wolvthunderbird2This marks Thunderbird’s second time as a Minimate, after his figure in the GSXM boxed set.  Given his relative obscurity, it’s not really much of a surprise.  That being said, that figure’s been rather outdated for quite some time now, so an update is very much appreciated.  The figure uses add ons for his hair, sleeves, belt, and boots.  The belt is a standard piece, but the rest of the parts are new to this figure.  They look pretty good, and certainly do a nice job of capturing Thunderbird’s look from the comics.  This new method of construction works a fair bit better than the way the costume was handled not he first Thunderbird ‘mate.  The paint work on Thunderbird is pretty well handled.  The colors are certainly vibrant, and I appreciate that his skin tone is a little different from the rest of the figures in the series.  I also appreciate the Cockrum-style shading on the various parts of the costume.  It takes him from a potentially “meh” ‘mate to a pretty interesting one.  Thunderbird’s only accessory is a clear display stand.  That being said, I can think of pretty much nothing else that a Thunderbird figure really should have, so he doesn’t feel unnecessarily light (the fact that he has quite a few new pieces helps a fair bit too).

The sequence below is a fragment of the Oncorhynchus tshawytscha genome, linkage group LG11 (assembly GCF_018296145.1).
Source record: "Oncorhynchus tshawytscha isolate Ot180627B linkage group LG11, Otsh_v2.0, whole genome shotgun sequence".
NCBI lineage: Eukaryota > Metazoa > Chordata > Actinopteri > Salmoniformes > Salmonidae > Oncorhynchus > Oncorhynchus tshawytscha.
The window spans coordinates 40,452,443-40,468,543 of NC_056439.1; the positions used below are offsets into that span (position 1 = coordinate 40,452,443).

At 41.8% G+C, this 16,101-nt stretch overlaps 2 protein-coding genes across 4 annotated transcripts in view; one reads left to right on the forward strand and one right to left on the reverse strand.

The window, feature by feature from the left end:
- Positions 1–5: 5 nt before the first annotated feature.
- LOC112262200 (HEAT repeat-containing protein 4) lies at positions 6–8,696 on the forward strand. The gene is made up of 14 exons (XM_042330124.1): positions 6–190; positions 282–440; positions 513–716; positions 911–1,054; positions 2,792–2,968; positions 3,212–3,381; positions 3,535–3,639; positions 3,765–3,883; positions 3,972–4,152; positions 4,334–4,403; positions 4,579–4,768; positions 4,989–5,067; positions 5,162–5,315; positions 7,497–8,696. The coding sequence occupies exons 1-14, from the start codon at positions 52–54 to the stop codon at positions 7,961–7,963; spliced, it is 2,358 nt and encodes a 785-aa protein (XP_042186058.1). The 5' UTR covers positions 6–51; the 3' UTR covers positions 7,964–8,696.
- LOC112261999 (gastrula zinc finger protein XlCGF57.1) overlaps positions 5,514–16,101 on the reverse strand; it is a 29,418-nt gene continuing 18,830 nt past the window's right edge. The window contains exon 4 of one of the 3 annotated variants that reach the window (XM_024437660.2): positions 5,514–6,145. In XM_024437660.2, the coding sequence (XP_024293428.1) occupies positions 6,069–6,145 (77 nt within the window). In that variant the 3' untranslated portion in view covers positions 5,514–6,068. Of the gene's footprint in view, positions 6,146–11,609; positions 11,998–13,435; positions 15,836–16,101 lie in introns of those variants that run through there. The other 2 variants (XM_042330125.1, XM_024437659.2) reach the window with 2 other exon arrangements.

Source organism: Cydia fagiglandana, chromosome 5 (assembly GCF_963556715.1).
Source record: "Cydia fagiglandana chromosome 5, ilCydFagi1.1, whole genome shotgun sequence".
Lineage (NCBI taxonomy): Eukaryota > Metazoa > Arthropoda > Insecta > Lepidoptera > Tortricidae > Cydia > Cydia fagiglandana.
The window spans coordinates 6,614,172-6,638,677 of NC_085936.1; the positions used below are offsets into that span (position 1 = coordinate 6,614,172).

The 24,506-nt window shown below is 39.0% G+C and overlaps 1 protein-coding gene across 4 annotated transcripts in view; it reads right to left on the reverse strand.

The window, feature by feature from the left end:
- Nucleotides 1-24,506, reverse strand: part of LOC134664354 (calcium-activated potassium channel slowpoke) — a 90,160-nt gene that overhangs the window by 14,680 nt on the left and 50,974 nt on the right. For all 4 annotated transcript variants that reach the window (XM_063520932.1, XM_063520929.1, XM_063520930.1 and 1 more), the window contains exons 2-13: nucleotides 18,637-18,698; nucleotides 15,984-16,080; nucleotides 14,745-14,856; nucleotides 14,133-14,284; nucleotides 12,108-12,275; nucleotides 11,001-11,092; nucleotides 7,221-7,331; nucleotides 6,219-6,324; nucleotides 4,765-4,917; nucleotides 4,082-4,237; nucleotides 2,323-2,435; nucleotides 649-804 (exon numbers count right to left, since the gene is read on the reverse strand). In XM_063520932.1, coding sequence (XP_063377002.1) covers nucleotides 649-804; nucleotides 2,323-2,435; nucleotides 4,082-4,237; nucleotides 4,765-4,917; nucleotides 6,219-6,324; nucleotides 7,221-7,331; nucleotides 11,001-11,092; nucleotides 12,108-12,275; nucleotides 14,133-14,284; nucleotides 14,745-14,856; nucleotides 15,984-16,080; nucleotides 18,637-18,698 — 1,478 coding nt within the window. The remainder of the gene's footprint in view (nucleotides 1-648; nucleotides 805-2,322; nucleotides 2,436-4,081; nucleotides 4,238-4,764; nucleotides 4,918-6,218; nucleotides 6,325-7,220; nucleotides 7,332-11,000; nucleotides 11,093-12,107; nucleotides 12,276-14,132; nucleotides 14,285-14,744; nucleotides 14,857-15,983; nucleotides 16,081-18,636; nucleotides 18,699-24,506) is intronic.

THE ME HALF OF THE EQUATION

This is probably the set from this series I was the least excited for.  I’ve got plenty of Wolverines, and as cool as Thunderbird is, he’s never been near the top of the list of figures I needed.  In hand, I do really like both of them to be sure.  Wolverine will be my definitive version, and Thunderbird definitely feels like a solid ‘mate all-around.  That being said, compared to the more parts heavy sets in the series, these two do feel like the come up a bit short, especially since half of the set is a character we’ve gotten 58 times before, in a costume we’ve gotten four times before, built entirely out of re-used parts.  This set could definitely have used a little something extra to help it pop.  It’s not bad at all, but it is a little less exciting than the others.

anadxmenmates

#1049: Wolverine

WOLVERINE

MARVEL LEGENDS SERIES (HASBRO)

WolvHas1

“Virtually indestructible and always ready for a fight, Wolverine’s specialty is sending bad guys running.”

Well, I’m out of figures to compare to the new X-Men Legends.  Not because the remaining figures aren’t re-dos (because they are), but because I don’t own the originals (shocking, I know).  Today’s focus, Wolverine, is no stranger to action figures.  He’s not even a stranger to Marvel Legends (though he’s been a little more absent as of late).  So, he’s not really anything new.  Except that this might very well be the most anticipated Marvel Legends Wolverine since the very first one.  Because he’s that cool, that’s why.

THE FIGURE ITSELF